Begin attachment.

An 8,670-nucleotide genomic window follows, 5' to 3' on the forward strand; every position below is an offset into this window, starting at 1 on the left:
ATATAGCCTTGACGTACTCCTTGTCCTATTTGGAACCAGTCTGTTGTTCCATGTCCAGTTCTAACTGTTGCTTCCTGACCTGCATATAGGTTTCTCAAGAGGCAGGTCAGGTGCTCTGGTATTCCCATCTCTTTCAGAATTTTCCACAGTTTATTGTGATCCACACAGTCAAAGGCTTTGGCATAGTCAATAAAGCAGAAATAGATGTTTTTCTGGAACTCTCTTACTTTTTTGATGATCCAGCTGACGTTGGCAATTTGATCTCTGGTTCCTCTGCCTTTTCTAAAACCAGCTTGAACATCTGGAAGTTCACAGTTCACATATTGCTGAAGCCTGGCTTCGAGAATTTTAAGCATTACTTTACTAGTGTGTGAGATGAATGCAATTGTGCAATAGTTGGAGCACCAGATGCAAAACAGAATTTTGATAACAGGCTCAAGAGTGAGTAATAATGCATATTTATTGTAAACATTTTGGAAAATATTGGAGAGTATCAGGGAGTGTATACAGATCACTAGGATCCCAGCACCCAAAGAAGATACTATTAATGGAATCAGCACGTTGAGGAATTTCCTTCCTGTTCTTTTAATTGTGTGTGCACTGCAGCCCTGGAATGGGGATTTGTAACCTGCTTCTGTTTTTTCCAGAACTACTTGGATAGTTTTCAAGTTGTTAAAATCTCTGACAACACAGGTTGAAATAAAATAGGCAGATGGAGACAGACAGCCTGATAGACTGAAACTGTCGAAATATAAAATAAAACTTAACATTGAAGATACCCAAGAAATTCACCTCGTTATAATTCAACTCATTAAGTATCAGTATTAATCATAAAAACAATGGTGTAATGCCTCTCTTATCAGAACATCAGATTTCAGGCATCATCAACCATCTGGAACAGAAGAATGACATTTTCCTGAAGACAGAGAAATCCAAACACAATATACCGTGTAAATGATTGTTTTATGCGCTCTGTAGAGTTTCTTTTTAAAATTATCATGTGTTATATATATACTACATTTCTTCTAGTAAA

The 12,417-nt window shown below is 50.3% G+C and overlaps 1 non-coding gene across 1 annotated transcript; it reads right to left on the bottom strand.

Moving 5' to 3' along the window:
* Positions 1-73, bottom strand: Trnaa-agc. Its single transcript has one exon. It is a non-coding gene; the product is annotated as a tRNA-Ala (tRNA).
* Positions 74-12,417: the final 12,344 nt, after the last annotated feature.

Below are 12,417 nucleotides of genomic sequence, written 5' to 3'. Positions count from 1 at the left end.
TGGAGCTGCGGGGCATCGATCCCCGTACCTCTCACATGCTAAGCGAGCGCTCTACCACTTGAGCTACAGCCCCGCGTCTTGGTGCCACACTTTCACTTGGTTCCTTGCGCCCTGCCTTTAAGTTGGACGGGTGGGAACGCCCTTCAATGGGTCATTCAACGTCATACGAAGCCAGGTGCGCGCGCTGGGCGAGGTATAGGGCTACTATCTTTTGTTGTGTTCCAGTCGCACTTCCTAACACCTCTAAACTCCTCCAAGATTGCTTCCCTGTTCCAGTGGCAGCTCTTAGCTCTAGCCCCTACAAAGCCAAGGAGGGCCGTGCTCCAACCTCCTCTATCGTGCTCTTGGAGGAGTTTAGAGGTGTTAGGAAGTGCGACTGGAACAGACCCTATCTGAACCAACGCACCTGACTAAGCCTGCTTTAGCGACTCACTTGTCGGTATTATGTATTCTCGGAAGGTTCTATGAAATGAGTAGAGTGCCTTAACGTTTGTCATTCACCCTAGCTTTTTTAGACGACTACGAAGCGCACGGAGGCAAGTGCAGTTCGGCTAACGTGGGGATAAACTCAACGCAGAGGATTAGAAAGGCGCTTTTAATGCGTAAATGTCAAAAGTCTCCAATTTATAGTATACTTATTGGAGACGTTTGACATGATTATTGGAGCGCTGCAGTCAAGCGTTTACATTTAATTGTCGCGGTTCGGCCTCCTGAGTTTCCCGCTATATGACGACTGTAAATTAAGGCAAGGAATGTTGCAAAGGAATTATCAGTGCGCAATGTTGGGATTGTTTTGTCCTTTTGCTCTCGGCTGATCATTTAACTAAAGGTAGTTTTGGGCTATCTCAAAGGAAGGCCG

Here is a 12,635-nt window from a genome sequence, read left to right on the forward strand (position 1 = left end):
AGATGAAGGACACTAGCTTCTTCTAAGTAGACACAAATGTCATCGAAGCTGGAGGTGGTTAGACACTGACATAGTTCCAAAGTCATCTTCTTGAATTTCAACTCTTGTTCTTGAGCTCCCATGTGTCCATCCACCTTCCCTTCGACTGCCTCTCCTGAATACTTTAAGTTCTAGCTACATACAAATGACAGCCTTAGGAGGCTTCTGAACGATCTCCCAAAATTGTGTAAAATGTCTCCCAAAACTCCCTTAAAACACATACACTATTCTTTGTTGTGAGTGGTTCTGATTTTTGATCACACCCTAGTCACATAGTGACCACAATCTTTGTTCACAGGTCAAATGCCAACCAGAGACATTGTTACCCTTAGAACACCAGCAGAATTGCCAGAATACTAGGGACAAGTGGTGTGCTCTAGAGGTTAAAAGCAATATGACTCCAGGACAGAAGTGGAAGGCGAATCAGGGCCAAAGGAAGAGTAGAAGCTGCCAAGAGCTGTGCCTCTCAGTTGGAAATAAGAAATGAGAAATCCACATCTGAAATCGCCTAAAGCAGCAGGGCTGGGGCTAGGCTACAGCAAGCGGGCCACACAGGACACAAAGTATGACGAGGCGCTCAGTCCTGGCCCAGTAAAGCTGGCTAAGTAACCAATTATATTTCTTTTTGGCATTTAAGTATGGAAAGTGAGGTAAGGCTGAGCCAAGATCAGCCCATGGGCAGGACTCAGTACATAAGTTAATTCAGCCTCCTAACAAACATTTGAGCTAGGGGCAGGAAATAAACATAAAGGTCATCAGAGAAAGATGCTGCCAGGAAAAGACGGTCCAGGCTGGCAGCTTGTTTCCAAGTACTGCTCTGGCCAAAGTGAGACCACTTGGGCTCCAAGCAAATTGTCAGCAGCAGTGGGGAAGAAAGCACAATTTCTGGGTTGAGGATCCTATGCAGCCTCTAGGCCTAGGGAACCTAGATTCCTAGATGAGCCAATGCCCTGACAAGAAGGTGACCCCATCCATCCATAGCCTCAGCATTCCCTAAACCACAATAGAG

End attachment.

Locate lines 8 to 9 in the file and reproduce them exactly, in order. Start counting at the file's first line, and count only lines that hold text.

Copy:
TGGAGCTGCGGGGCATCGATCCCCGTACCTCTCACATGCTAAGCGAGCGCTCTACCACTTGAGCTACAGCCCCGCGTCTTGGTGCCACACTTTCACTTGGTTCCTTGCGCCCTGCCTTTAAGTTGGACGGGTGGGAACGCCCTTCAATGGGTCATTCAACGTCATACGAAGCCAGGTGCGCGCGCTGGGCGAGGTATAGGGCTACTATCTTTTGTTGTGTTCCAGTCGCACTTCCTAACACCTCTAAACTCCTCCAAGATTGCTTCCCTGTTCCAGTGGCAGCTCTTAGCTCTAGCCCCTACAAAGCCAAGGAGGGCCGTGCTCCAACCTCCTCTATCGTGCTCTTGGAGGAGTTTAGAGGTGTTAGGAAGTGCGACTGGAACAGACCCTATCTGAACCAACGCACCTGACTAAGCCTGCTTTAGCGACTCACTTGTCGGTATTATGTATTCTCGGAAGGTTCTATGAAATGAGTAGAGTGCCTTAACGTTTGTCATTCACCCTAGCTTTTTTAGACGACTACGAAGCGCACGGAGGCAAGTGCAGTTCGGCTAACGTGGGGATAAACTCAACGCAGAGGATTAGAAAGGCGCTTTTAATGCGTAAATGTCAAAAGTCTCCAATTTATAGTATACTTATTGGAGACGTTTGACATGATTATTGGAGCGCTGCAGTCAAGCGTTTACATTTAATTGTCGCGGTTCGGCCTCCTGAGTTTCCCGCTATATGACGACTGTAAATTAAGGCAAGGAATGTTGCAAAGGAATTATCAGTGCGCAATGTTGGGATTGTTTTGTCCTTTTGCTCTCGGCTGATCATTTAACTAAAGGTAGTTTTGGGCTATCTCAAAGGAAGGCCG

Here is a 12,635-nt window from a genome sequence, read left to right on the forward strand (position 1 = left end):